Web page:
Conviction of Faith : Believing Without Proof


 

As you now know, I recently read Day 289 from The Message//Remix:Solo which was entitled “Getting Our Way”.  This was a reflection on Galatians 5, more specifically 5:16-17, 19-23.  Following the Bible text are suggested ideas to think about, pray about, and ideas for living out the message.

“LIVE

Hold one of the following words in front of you today; exuberance, serenity, willingness,compassion, conviction.  Let the word permeate what you do.”

Conviction.  If you do a search on the internet for conviction and hit the news filter you will get 82,500 hits.  If you narrow the filter to “conviction of beliefs” there are 5,040. If you change the filter to “conviction of faith” there are 29.  In a society where our TV channels seem filled primarily with crime solving and detective stories, it is little wonder that our first thought with this word has to do with the legal term and not faith.

“Word Origin & History

conviction

late 15c., “the proving of guilt,” from L. convictionem, noun of action from convincere (see convince). Meaning “mental state of being convinced” is from 1690s; that of “firm belief, a belief held as proven” is from 1841.”

Online Etymology Dictionary, © 2010 Douglas Harper

“A firm belief held as proven.”  Note that it does not say, “proven” but rather, “held as proven.”  In an ever more secular society we seem to be all about proof!  One of my kids’ favourite shows is Myth Busters and they have been heard to state, partly in jest, that if something isn’t proven on the show, it is not true.  As a corollary to that, of course, they believe that if something is proven on Myth Busters then it must really be true. 

My point is not to judge this television show, but to reflect the pervasive disbelief in society.  If you compliment someone they are likely to correct you, or try to figure out what your motivation was.  We are suspicious of motives, actions, and people themselves.  With all the people showing us all the good reasons why God doesn’t exist, they are missing the point completely!

If God was something you could prove, like the theory of gravity, then it wouldn’t be God.  Sometimes I think to myself that I must be losing it intellectually to believe in creation, the crucifixion, the resurrection, etc.  But I will stick with my conviction.  I hold the existence and goodness of God as proven even though I have seen no empirical proof. After all, I believe that all humans are equal and there is certainly little in our world at the moment that would prove that!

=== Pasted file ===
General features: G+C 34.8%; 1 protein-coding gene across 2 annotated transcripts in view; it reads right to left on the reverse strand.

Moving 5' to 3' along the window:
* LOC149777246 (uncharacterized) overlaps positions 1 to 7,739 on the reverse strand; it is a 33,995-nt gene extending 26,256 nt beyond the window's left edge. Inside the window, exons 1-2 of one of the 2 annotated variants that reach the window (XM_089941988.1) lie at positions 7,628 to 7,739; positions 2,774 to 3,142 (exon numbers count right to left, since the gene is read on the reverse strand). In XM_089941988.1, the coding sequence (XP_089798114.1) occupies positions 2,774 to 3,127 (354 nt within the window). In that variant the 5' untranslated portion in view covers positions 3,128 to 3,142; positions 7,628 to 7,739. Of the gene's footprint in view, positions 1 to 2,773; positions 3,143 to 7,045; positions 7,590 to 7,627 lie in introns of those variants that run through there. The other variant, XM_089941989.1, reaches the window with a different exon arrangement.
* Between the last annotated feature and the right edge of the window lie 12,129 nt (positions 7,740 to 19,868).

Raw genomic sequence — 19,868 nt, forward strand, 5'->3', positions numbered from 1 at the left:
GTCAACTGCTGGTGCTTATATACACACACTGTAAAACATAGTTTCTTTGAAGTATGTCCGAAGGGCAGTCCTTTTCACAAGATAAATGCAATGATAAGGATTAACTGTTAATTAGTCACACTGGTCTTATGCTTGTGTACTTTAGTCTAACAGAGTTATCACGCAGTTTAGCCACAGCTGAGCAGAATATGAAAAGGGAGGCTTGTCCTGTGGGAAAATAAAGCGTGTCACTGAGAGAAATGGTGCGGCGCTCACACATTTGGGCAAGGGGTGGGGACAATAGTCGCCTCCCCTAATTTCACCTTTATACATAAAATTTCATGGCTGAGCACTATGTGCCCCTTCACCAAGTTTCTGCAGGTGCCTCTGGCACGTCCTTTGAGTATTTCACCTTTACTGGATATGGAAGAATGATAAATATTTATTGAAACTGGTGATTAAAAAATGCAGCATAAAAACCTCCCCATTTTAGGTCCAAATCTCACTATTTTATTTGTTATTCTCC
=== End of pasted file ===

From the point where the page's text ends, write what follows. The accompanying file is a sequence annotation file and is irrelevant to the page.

We all have to set our own benchmark for belief.  Many people, like C.S. Lewis were, at one point in their lives, confirmed atheists until they came to faith.  Some event, series of events, or influences allowed them to take God as proven even though they all knew the good reasons why he couldn’t exist.  If we live out our conviction, then we may just be a part of one of these events or influences who may help another come to faith. 

 

Note : If the word conviction was not in use until the fifteenth century and not used to refer to a firm belief until the nineteenth, obviously some other term was used in the Bible which Peterson interpreted to  refer to conviction.  Of course the Bible was not written in English at all so that all are translations.  In the King James Bible the word is faith.  The NIV uses self-control and The Message says, “…a conviction that a basic holiness permeates things and people.”

4 responses to “Conviction of Faith : Believing Without Proof

  1. “If God was something you could prove, like the theory of gravity, then it wouldn’t be God. ”

    Why?

    Granted I’m an atheist, but that seems rather silly to me.

    • It does seem silly doesn’t it? If God is what we believe him to be, then there is no way that our simple human minds could ever fully perceive him let alone understand him. Think of the most complex areas of science being studied now, which most of us would never be able to understand, and consider that God is responsible for all of them and more.

    • Oops, I forgot to thank you for your feedback!

  2. C.S. Lewis is an interesting study when it comes to conversion. And we so fortunate that he left a written account of his conversion.

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